Literacy Development for Elementary and Middle Schools – Digital Video Series
Digital video series respects the educators’ time for professional development. Teachers can receive their training in literacy and reading development at a time convenient for them. Each video is approximately 20 minutes in length and includes the research-based strategies and classroom lesson ideas. Training includes the following topics:
- Core Knowledge
- Phonemic Awareness
- Sight Words
- Word Maps
- Informational Comprehension
Writing as a Measure and Model of Thinking
As schools face increasing accountability and public demands for improved student performance, it becomes obvious that we must look to high-yield, research-based strategies to increases student academic achievement. One of the most influential and productive strategies employed by schools is the systemic use of writing as the assessment of curriculum standards. Writing with a focus on modeling and measuring thinking skills produces much more than the traditional “writing across the curriculum.” In this session, strategies are presented to build writing as a reflection of thinking. Participants will practice Quick Writes based on Dr.
Robert Marzano’s metacognition power strategies, and planning for thinking/writing targets for all students.
Reading & Language Arts Worksheets Don’t Grow Dendrites: 20 Literacy Strategies that Engage the Brain
According to experts in the field, reading and language arts skills and abilities are best acquired when students are actively engaged in their own learning. Explore a variety of facts about the brain as they relate to teaching students to learn to read and read to learn. Experience 20 highly engaging, brain-compatible strategies for helping students learn rigorous vocabulary and comprehend both narrative and informational texts. Learn to ask five essential questions while planning a literacy lesson that helps to ensure that students will think critically and master cross-curricular concepts. This K- 12 workshop will help teach language arts in relevant, motivating, and engaging ways and covers essential areas of literacy instruction. Help students make use of graphic organizers, and visualize, story tell, draw, write, sing and role play their way to increased academic achievement. This workshop has been called informative, practical and so much fun!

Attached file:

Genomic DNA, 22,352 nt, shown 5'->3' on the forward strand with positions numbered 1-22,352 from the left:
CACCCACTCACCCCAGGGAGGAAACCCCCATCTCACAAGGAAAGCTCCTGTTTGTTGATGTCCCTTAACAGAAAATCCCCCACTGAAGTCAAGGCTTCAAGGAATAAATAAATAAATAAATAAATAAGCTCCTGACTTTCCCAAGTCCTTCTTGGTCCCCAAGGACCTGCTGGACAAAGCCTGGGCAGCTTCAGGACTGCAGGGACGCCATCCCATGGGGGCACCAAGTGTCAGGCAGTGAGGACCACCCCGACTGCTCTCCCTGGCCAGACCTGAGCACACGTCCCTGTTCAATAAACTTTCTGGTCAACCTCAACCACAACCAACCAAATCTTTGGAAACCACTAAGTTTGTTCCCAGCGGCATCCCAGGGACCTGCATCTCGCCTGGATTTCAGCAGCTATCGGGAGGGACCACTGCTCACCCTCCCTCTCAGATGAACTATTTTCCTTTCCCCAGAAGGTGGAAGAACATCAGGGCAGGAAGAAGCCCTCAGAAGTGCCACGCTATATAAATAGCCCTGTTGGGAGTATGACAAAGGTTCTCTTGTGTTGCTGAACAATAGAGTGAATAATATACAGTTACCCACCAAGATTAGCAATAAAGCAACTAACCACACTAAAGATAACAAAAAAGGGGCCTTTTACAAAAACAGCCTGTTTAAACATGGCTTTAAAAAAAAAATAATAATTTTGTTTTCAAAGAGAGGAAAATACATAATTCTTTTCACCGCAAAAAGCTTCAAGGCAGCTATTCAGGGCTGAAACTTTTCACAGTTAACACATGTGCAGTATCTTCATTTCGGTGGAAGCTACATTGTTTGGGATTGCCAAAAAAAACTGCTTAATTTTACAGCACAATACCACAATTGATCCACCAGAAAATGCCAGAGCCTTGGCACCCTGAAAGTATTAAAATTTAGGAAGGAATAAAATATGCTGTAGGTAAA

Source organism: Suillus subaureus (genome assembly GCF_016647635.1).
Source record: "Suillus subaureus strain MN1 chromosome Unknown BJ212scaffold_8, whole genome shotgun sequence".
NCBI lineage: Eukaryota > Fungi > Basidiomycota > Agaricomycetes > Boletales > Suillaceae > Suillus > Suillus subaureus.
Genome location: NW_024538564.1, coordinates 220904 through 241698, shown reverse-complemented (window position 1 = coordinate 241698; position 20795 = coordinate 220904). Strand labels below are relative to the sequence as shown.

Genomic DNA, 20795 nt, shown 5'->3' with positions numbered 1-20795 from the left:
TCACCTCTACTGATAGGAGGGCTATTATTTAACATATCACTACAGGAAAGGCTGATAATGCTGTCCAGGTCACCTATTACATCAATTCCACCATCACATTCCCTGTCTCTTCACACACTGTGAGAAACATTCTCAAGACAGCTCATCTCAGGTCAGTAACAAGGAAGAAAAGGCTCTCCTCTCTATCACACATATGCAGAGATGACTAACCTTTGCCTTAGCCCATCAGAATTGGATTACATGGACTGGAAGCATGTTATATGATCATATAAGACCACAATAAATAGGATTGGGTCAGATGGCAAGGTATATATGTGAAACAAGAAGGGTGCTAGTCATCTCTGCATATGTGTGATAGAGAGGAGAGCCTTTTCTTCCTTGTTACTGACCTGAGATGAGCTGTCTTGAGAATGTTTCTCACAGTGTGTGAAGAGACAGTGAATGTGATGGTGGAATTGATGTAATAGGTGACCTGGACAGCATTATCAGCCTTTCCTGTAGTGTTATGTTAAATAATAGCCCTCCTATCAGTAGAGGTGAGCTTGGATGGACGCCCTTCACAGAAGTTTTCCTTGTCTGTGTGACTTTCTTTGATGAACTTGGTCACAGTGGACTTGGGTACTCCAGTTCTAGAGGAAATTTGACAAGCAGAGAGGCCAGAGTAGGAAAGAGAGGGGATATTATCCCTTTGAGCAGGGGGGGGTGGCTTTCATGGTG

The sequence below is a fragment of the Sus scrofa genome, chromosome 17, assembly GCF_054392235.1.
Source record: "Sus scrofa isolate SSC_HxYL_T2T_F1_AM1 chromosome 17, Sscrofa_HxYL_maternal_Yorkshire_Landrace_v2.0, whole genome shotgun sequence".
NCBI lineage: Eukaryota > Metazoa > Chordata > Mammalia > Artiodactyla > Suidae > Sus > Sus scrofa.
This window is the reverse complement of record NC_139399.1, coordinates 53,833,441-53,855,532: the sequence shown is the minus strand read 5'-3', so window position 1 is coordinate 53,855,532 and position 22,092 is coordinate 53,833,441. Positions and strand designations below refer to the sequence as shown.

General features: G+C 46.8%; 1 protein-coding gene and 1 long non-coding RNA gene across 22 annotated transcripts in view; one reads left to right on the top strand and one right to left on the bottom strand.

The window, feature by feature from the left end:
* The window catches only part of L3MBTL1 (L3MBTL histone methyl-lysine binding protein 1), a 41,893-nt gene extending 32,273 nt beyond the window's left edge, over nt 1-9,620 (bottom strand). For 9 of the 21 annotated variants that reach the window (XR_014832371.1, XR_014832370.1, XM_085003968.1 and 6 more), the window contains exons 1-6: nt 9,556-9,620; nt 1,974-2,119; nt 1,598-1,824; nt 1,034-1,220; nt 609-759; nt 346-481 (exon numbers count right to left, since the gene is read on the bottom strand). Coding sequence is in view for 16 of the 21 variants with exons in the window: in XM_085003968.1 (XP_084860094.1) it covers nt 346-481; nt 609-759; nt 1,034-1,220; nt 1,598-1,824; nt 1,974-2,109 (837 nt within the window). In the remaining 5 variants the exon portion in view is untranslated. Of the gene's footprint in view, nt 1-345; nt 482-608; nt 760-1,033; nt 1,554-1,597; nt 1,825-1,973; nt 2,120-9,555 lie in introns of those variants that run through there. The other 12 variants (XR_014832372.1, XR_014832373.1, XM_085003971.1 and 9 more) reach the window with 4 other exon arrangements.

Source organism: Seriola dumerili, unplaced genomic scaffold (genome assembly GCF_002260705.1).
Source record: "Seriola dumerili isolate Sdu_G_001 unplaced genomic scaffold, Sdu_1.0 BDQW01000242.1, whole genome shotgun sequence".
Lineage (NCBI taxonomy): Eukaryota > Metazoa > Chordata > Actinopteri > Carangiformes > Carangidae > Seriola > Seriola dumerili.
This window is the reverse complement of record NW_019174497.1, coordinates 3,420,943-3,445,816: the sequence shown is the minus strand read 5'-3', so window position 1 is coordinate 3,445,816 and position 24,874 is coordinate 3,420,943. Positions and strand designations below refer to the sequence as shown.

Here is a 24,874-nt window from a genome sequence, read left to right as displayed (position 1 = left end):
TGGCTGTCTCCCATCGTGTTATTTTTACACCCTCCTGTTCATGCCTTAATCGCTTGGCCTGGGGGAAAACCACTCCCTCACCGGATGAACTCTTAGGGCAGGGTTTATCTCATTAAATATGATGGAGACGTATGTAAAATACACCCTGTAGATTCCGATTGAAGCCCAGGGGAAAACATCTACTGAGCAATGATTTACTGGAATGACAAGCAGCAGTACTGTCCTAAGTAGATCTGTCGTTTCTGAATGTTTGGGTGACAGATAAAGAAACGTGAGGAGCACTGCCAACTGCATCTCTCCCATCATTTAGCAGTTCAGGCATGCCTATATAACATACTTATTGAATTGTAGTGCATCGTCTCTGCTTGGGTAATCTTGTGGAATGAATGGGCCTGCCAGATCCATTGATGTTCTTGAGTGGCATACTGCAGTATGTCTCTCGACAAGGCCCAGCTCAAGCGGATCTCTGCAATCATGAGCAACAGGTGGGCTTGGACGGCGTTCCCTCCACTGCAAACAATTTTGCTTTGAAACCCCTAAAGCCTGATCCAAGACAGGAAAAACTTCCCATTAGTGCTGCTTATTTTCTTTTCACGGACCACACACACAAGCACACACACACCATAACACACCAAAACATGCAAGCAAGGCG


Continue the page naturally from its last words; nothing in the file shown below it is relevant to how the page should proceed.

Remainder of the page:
Mathematics Worksheets Don’t Grow Dendrites – 20 Numeracy Strategies That Engage the Brain (K-8)
M-A-T-H is known to be the shortened form of the word Mathematics. However, did you know that it is also a mnemonic device that stands for Math Ain’t That Hard? This acrostic rings true when brain- compatible strategies are used to teach mathematics. Learn to chunk math content according to the five focal points of the National Council of Teachers of Math. Experience how easy it can be to teach those chunks when students are role-playing, drawing out or visualizing a word problem, dancing the number line by doing the Number Line Hustle, or creating an original mnemonic device or story to remember the steps in long division. Whether one is singing the multiplication facts or the quadratic equation, teaching math while using 20 brain-compatible strategies makes the content understandable, memorable, and so much fun!
Science Worksheets Don’t Grow Dendrites: 20 Instructional Strategies that Engage the Brain
If there were ever content that should be taught using hands-on, relevant content, it is in the area of science. This workshop is taught by one of the best science teachers, Warren Phillips. Warren was named the 2004 Disney Teacher of the Year and one of the 2007 USA Today Top Teachers and has turned countless students onto science in Plymouth, Massachusetts during an illustrious teaching career. During this workshop, you will learn to teach selected content standards delineated by the National Science Teachers Association through the use of 20 brain-compatible instructional strategies. Participants will sing the States of Matter, hear the story of the Amber Rock to help students understand the discovery of electricity, and witness countless experiments that can be replicated in the classroom. This workshop always leaves participants wanting more!
Social Studies Worksheets Don’t Grow Dendrites: 20 Instructional Strategies that Engage the Brain
Have you ever crammed for a social studies exam? If you have, then experienced that as soon as the test is over, so is the information remembered for the purpose of passing the test. What if the teacher told unforgettable stories about historical people and places? What if you formed a living timeline to help remember events in chronological order? What if you created a song or completed a project, which helped compare and contrast land forms or types of government? In this highly-interactive workshop, participants will experience just that – 20 brain-compatible strategies for teaching the social studies standards in ways that are truly unforgettable!